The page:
Do note that the signs of diabetes in pets are vague, and overlap with signs of other health conditions. Therefore, it is risky to diagnose your pet on your own as treatments for other conditions are very different. Consult a vet, who will do the necessary diagnostics.

Diagnosis of Diabetes

Vets will diagnose diabetes after history taking, physical examinations and diagnostics. With regards to diagnostics, your vet will first check for elevated blood and urine glucose. If the results are suspicious, the vet will carry out a serum fructosamine test (serum is a component of blood). Your vet will then determine whether your pet has diabetes.

Management of Diabetes

Unfortunately, diabetes cannot be treated. It can only be managed. Fortunately, with proper management, diabetic pets can lead happy and fulfilling lives.

1) Medication

Insulin injections are a crucial component of therapy. They are given at fixed times, once or twice a day under the skin by owners. Ask your vet if Caninsulin (prescription-only medication) is suitable for your pet.

Don’t panic if you’re unfamiliar with giving injections - your friendly vet clinic will teach you. The timing of injections and type of insulin injected may be altered by your veterinarian during follow-ups, depending on how well your pet responds to the initial regime. Do note that some pets may initially do well on one type of insulin, but eventually develop resistance. The best way to find out is to attend follow-ups and discuss your pet’s status with your vet.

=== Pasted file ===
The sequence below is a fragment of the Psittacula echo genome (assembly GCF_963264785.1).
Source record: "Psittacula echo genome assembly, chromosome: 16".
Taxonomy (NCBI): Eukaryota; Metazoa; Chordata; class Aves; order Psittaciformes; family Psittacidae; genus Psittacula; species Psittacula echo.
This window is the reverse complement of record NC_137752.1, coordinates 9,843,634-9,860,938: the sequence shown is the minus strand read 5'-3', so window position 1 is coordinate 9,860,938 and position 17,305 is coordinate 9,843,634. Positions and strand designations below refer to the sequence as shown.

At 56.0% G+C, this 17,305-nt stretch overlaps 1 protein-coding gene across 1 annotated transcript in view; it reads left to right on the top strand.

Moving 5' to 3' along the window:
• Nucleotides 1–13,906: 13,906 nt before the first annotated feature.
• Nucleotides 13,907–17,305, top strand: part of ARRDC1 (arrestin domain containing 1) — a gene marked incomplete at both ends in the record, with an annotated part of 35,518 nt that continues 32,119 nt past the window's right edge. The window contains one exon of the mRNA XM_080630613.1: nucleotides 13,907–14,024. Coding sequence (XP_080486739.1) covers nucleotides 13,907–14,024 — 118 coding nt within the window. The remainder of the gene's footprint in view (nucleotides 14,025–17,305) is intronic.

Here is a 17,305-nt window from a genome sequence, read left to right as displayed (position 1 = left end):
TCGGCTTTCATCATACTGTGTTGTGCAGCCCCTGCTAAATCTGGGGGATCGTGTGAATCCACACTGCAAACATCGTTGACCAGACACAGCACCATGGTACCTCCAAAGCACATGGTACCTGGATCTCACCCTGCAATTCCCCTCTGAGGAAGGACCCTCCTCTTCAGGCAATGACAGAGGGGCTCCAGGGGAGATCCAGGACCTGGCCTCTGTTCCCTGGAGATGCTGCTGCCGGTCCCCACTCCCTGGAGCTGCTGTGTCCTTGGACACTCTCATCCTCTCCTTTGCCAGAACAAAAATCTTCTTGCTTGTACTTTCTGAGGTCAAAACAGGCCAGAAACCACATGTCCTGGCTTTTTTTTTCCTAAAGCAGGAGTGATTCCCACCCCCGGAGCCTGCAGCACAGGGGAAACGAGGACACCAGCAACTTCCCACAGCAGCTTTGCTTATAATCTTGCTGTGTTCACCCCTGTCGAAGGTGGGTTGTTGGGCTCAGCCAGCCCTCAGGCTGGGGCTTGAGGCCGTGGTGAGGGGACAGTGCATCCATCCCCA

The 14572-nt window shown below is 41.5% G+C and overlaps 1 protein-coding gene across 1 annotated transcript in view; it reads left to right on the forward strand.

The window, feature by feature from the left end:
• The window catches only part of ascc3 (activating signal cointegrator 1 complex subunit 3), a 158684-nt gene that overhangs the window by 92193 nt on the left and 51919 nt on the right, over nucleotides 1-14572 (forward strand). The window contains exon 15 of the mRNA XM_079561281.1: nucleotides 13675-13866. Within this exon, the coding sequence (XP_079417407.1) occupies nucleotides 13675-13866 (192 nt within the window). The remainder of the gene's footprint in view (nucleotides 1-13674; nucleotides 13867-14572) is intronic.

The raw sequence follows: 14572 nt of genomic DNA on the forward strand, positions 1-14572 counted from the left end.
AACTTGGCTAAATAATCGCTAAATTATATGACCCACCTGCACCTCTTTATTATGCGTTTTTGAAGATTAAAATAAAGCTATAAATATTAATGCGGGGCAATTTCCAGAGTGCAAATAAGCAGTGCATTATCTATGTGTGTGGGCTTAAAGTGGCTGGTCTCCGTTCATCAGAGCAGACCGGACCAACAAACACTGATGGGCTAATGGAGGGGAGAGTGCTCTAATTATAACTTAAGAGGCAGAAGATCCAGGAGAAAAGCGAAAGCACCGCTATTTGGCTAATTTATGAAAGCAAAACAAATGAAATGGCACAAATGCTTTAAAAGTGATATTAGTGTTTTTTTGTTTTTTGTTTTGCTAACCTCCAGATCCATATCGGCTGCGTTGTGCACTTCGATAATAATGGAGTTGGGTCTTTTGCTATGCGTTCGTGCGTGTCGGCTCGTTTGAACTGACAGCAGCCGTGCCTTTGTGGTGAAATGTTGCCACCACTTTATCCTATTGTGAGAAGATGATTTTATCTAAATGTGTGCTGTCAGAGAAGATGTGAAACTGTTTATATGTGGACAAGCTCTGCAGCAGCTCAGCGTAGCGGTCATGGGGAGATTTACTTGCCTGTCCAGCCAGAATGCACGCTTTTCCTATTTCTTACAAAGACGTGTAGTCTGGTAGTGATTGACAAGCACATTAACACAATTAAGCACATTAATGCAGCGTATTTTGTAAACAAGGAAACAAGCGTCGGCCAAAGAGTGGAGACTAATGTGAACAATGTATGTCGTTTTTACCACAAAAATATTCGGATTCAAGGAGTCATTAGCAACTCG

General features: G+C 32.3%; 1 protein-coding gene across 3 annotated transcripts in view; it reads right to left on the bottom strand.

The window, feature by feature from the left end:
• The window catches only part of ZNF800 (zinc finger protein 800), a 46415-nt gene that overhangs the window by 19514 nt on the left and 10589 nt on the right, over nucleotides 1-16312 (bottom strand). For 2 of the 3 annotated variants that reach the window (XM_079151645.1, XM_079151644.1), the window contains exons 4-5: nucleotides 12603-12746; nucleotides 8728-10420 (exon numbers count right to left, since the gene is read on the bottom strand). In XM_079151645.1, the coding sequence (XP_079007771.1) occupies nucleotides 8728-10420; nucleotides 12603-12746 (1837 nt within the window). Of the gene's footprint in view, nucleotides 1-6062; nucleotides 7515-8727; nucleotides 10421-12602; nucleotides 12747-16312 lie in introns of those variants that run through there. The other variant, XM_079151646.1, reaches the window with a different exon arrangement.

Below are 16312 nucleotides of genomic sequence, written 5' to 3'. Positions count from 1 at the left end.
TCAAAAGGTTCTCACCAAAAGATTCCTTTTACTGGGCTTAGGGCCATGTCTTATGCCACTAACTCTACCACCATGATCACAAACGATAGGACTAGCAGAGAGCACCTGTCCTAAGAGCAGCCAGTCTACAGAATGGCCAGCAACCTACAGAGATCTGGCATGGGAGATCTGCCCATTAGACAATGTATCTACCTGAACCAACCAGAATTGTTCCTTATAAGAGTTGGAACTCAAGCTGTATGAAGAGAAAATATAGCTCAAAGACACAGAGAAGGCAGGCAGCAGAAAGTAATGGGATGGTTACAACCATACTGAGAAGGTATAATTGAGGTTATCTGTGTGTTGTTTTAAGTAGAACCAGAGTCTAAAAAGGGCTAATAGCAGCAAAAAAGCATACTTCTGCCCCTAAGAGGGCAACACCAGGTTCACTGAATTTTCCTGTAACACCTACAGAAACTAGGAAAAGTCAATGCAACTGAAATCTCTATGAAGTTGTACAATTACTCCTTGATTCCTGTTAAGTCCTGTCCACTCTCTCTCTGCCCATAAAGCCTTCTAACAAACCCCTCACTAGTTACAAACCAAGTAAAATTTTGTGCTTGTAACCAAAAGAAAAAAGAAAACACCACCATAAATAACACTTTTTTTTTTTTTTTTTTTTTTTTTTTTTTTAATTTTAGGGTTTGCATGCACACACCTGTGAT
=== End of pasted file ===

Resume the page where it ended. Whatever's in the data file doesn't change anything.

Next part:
If cat owners absolutely refuse injections, oral glipizide (a prescription-only medication) is another option for treating diabetes. Do note that oral glipizide is not an option for dogs.

2) Diet

A proper diet is incredibly important for proper management of diabetes. Diabetic pets should avoid foods with excess carbohydrates, as excess carbohydrates are broken down to simple sugars like glucose, causing a blood glucose spike. The correct prescription diets are important for diabetic pets. For dogs, ask your vet about the PETCUBES Veterinary Support Range - Ketogenic Diet.For cats, ask about the Hill's® Prescription Diet® m/d® GlucoSupport Feline Dry Cat Food.

The timing of meals is also crucial to managing diabetes. Meal times and insulin injection times need to be planned around each other. Meals have to be given at fixed times each day - your vet will determine the timings. Furthermore, do not give your pet any snacks in between unless your vet says it’s ok to do so. Snacks outside of a diabetic’s are downright dangerous, as they can throw glucose levels out of whack.

The Importance of Monitoring Diabetic Pets

As mentioned several times during this article, close monitoring is crucial for your diabetic pets’ survival. Stick to diet and medication regimes that your vet prescribes, and attend follow-ups with your vets. During follow-ups, blood glucose curves (i.e. several measurements of blood glucose levels over a day) will be done to monitor your pet’s response to a regime. Regime modifications may be made if necessary.

We hope that this article has shed light on diabetes in pets. Consult your vet if you have additional questions about diabetes in pets!
Previous article Dealing with Anxiety in Dogs
Next article Osteoarthritis in Pets : What You Need to Know

Leave a comment

Comments must be approved before appearing

* Required fields

Liquid error (layout/theme line 287): Could not find asset snippets/expo.liquid